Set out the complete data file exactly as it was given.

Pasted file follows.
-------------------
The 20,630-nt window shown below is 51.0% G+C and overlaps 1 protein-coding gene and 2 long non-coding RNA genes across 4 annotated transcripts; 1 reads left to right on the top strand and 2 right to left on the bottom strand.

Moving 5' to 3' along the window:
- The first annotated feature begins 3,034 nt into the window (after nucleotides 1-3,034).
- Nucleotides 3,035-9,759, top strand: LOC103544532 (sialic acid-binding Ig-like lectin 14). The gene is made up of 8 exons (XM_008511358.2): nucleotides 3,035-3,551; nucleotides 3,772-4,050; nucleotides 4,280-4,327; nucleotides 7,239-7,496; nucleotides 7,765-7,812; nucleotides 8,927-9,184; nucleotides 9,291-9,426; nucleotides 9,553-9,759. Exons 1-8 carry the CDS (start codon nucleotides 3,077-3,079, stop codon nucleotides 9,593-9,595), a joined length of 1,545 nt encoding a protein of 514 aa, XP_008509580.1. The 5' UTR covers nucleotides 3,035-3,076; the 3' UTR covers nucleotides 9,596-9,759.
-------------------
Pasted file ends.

The 20,630-nt window shown below is 51.0% G+C and overlaps 1 protein-coding gene and 2 long non-coding RNA genes across 4 annotated transcripts; 1 reads left to right on the top strand and 2 right to left on the bottom strand.

Moving 5' to 3' along the window:
- The first annotated feature begins 3,034 nt into the window (after nucleotides 1-3,034).
- Nucleotides 3,035-9,759, top strand: LOC103544532 (sialic acid-binding Ig-like lectin 14). The gene is made up of 8 exons (XM_008511358.2): nucleotides 3,035-3,551; nucleotides 3,772-4,050; nucleotides 4,280-4,327; nucleotides 7,239-7,496; nucleotides 7,765-7,812; nucleotides 8,927-9,184; nucleotides 9,291-9,426; nucleotides 9,553-9,759. Exons 1-8 carry the CDS (start codon nucleotides 3,077-3,079, stop codon nucleotides 9,593-9,595), a joined length of 1,545 nt encoding a protein of 514 aa, XP_008509580.1. The 5' UTR covers nucleotides 3,035-3,076; the 3' UTR covers nucleotides 9,596-9,759.